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How to Manage Entrepreneurial-Minded Employees

How to Manage Entrepreneurial-Minded Employees

By: Emily Bennington, Monster Contributing Writer

See if this sounds familiar. You’ve just brought on a new hire (say a Gen Y or new grad) who you really like... well, except for one small problem: They’re gunning to move up.

Like, now.  

And while you think they’re just dipping a toe in their current role, they’re pushing for more responsibility and higher pay. This is a very tricky -- and very common -- dilemma for managers today.

In fact, I just interviewed a young woman who was 12 weeks into the workforce and already frustrated with her career. She worked for a great company, had a great manager and liked her job -- so what was the deal?  Get this: Her position had a two-year promotion track.

"Two years is like a decade to me," were her exact words.

Managing Racehorses
I know, I know: You’re thinking that’s ridiculous and she should feel lucky to be employed, right? Well, frankly, that’s the problem. Because for as much as we like to moan about how long we had to pay our dues (and walk 8 miles in the snow) while insisting the next generation do the same, the fact of the matter is that it’s a different world.

Yes, we can blame the parents for coddling their kids to the point that they expect you to cave in too.

But it still doesn’t change the fact that top talent -- a.k.a. the ones we all want to hire - are like racehorses behind the starting line. They’re stomping, chomping at the bit, and just waiting for the doors of opportunity to fly open so they can chase the career carrot.

Perhaps you recall the feeling. After all, it’s the reason you started your business in the first place. You wanted that entrepreneurial paradox of control and freedom. And so do they.

Stoking Entrepreneurial Engagement
Alright… maybe you can’t give them control. (After all, that’s your job, right?) But there is something else you can give that means just at much -- if not more -- at this stage in their career. You can give them progress.

Because here’s the thing: It's easy for new grads to feel as if they're falling behind when we're all surrounded by tales of 27-year-old CEOs. (Geez, even I feel behind sometimes!) But if your hire feels that he or she is learning, growing, and advancing their skills and network they will reward you with employee loyalty

Just ask my first boss, Skip Lineberg, who turned what was supposed to be a temp job (for me) into a six year partnership – not to mention a book deal.

In retrospect, I’m a little embarrassed to admit this but when I started working with Skip I asked for a promotion after just nine months. Here is the super-savvy way he managed it.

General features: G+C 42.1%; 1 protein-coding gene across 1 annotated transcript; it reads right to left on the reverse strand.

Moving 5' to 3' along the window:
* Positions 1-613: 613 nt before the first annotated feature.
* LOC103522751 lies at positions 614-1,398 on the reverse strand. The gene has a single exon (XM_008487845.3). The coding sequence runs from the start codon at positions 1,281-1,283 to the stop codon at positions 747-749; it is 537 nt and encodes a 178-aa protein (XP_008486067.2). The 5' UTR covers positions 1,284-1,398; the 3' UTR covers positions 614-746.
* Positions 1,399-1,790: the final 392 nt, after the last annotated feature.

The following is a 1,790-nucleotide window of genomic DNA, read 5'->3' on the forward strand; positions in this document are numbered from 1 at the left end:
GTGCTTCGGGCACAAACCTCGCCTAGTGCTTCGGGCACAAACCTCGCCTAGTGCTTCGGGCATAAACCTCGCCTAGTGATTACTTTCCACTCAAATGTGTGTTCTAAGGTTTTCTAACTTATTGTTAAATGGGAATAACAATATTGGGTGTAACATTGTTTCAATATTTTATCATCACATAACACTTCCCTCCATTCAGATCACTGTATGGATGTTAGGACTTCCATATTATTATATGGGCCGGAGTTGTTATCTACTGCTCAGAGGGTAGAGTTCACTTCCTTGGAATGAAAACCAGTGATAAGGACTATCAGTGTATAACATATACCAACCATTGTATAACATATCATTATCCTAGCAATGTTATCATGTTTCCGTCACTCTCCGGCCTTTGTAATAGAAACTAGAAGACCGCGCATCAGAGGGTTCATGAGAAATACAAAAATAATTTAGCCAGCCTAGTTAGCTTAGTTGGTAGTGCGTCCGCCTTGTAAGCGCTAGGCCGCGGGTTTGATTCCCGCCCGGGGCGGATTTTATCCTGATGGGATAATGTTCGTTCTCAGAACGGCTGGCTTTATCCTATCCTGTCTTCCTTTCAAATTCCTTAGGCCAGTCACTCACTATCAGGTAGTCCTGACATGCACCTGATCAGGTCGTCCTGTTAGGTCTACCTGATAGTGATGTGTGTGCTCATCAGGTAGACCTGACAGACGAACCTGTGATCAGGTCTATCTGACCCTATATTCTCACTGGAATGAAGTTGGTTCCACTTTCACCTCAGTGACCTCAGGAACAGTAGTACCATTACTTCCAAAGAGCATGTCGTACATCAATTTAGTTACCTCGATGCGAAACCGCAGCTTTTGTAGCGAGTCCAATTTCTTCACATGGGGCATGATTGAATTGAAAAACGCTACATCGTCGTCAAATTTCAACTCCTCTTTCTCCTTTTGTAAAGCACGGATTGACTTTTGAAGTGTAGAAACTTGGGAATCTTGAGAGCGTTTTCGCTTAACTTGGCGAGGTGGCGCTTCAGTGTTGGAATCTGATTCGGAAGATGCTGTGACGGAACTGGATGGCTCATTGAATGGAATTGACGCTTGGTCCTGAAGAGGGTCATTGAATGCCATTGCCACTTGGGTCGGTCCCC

First, he listened. He didn’t try and convince me that I was too inexperienced or that nine months in the workforce was a little too early to get yippy about moving up. Instead, he heard me out and, after I made my case, he said he’d give it some thought.

Then, he asked me to prove my worth. He presented me with a simple one-pager called, “Prove you’re worth it.” It was a list of 10 tasks -- I had to pick seven to complete -- in addition to the keeping up with the responsibilities of my current role. The list included things like:

  • Picking a system in the office I felt could be improved and telling him how I’d fix it. 
  • Hosting a Lunch ‘n Learn for the rest of the staff. 
  • Attending a professional development course. 
  • Reading a classic business book and writing a summary of what I learned and how I was going to apply it to my job.

You get the idea.

Next, a check-in. He asked me to check-in with him after I’d finished a task or if I had any questions along the way. After that, I was on my own. And while my manager never gave me a formal deadline (I suspect that was a not-so-subtle initiative test) it took me about 6 months to get all seven tasks complete. However, when everything was said and done I got the promotion -- and he got to buy some time.

He also got to evaluate how I handled stress, how I solved problems, how committed I was, observe my employee attitude and if what I would bring to jumping through those hoops to earn that new position. 

Smart cookie, huh?

This was definitely a win-win for both of us and an exceptional example of great management skills.

So if your Gen Y workers or new grads -- or any employee really -- feels like they’re ready to move up, but you’re not quite sure, remember: Make ‘em prove they’re worth it.

If they are -- trust me -- they will.

Author Bio:
Emily Bennington
specializes in two distinct forms of career transition: college students entering the workforce and women leaders entering executive management. She is the author of Who Say’s It’s a Man’s World: The Girls’ Guide to Corporate Domination  and Effective Immediately: How to Fit In, Stand Out, and Move Up at Your First Real Job. Emily is a frequent speaker on the topic of career success and has been featured on Fox Business, CNN, and ABC. She can be reached online at emilybennington.com, on Facebook or on Twitter.

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